Near the village of Hope, I spotted these guinea fowl pecking about the meadow stubble and I post this picture principally for Earl Gray in Trelawnyd, Wales and Madam Blawat in Sloughhouse, California:-
And here's a picture of the valley of the River Ashop where Ladybower Reservoir begins:-
Thinking of your next holiday?
Look no further than England's Peak District!!!
For further information contact Senior Information Officer - Y.Pudding.

27 July 2012


More church signs discovered via Google Image Search. Thanks to Reverend Parrots for his holy guidance:-


Sometimes, you don't need to add any more words.

25 July 2012


The cite -  Carcassonne
So there Frances and I are in the medieval cite of Carcassonne. We are feeling hungry but don't want a fullscale lunch. So we see this side street cafe with courtyard seating beyond. The chalkboard says seven euros fifty for quiche lorraine or croque monsieur with a side salad and a glass of wine. Perfect.

And yet, alarm bells should have rung when we were told we'd have to pay in advance. That done I looked with dismay to the kitchen where the "chef" was already popping a frozen mini-quiche and a frozen croque monsieur into microwaves. Ah well!

We went into the garden area where there were several empty tables. Some needed wiping so we plonked ourselves down at a wooden table near the cafe wall and began to sip our wines. The serving waitress then came out back and asked us to move from where we were sitting to a small aluminium bistro table in full sunlight.

"No thank you. We're happy here," I said in broken French.

"But this table is for four people, you are only two!"

"We're comfortable here and we are not moving," I said before pointing out that two other four person tables were occupied by French couples who had not been moved.

The girl chuntered unpleasantly in French about our perceived awkwardness. Shortly afterwards, the "chef" came out to remonstrate with us and rattle down our now unfrozen dishes in front of us along with - yuk!- white plastic cutlery.

"We are not moving. We are happy here!" I said again, firmly but politely.

Then he stormed off also chuntering unpleasantries in French. 

The underside of Frances's croque monsieur was burnt but at least the side salad was nice. The courtyard tables were only a third full when we left. We had to go through the servery area and the "chef" and serving girl chuntered more unpleasantries as we left. Little did they know that I had left them a tip on our table - the smallest coin I had - two cents.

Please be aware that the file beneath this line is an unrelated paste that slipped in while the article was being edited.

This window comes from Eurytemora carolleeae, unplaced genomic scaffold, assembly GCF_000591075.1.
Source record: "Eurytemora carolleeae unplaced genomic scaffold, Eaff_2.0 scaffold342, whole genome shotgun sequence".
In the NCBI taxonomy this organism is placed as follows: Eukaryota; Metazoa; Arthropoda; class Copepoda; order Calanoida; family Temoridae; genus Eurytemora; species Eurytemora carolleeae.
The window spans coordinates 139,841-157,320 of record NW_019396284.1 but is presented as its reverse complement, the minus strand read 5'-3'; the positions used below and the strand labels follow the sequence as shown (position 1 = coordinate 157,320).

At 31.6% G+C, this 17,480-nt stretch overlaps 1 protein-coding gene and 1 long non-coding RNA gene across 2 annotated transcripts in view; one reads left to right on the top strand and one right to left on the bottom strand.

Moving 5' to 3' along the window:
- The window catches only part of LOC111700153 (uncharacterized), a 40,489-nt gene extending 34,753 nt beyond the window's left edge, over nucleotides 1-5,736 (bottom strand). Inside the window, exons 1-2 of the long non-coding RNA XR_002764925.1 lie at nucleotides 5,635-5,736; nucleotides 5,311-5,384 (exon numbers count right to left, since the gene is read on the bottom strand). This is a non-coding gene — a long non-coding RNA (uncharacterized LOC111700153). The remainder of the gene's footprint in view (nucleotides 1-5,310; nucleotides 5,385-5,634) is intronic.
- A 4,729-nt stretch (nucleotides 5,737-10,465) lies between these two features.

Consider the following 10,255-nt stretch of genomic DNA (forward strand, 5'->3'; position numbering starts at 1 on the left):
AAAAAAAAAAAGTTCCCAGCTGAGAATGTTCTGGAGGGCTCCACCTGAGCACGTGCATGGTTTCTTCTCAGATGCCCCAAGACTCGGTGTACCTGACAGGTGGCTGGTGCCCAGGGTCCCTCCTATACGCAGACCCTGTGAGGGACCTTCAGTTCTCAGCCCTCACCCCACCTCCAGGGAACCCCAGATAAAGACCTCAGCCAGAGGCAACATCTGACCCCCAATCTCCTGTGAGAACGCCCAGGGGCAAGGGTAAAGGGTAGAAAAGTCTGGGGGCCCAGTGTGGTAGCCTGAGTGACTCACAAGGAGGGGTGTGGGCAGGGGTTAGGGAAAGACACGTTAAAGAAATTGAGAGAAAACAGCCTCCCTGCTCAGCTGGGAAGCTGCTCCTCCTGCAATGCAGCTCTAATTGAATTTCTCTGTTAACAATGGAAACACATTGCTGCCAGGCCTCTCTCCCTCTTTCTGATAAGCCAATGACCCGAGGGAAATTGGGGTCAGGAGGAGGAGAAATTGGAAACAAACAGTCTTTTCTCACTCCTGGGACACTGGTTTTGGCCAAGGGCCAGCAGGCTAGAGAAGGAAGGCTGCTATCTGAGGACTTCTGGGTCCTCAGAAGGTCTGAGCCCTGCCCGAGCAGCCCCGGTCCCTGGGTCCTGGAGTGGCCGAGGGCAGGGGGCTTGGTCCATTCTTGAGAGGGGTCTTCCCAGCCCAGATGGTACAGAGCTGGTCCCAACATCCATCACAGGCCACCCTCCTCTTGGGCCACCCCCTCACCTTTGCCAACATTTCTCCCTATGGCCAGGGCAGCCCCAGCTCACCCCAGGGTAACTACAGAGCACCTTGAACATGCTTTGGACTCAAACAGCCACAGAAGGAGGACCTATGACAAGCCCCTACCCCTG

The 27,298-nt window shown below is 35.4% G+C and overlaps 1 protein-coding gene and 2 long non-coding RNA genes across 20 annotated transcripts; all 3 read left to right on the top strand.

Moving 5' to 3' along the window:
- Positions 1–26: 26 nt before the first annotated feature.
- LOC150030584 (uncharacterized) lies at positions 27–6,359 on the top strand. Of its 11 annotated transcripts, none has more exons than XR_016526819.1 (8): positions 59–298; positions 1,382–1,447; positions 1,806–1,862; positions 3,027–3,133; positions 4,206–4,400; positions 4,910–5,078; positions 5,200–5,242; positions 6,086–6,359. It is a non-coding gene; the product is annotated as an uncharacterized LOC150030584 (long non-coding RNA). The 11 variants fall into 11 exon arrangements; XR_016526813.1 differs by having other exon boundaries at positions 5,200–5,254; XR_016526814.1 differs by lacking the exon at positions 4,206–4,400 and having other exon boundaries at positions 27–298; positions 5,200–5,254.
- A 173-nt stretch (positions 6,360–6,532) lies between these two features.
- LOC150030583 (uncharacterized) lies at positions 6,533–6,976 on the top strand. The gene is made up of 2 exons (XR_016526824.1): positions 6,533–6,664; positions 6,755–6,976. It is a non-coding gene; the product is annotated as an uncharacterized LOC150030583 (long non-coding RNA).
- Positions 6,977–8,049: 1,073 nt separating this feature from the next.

Back in the throng of tourists, we had gone twenty five metres or so when the young "chef" came running up to me with the two cent piece asking why I had left it. "It's a tip," I said, "for your shit service!"

"Well I don't want it!"

"You deserve it," I said.

Then he threw the two cent piece down in the street and having a limited supply of nasty French words at my disposal, all I could think to say was "Merdre!" as he slunk back to his freezer and his microwaves. And that's why the English had a a "hundred years war" with the French and why we whupped Napoleon Bonaparte's ass. France is a beautiful country with such a variety of lovely places to see but the big downside is that it's full of French people. The blighters are everywhere!

23 July 2012


You can do a lot in four days. Make memories. Titillate your senses. We landed at Carcassonne and then drove westwards on quiet country roads to Mirepoix where we stopped to loiter and investigated the small town's impressive medieval cathedral.
Old sign in Mirepoix, L'Ariege
Frances in Cathedrale St Maurice, Mirepoix
On Thursday we were in Ax-lesThermes where a French couple were resting on a bench near "La Poste" - the post office. At first I thought it might be wealthy American computer magnate Mr R.Brague with his long suffering wife Mrs E.Brague but when I approached them the mixed odours of garlic, "Gitanes" and eau de cologne were unmistakable:-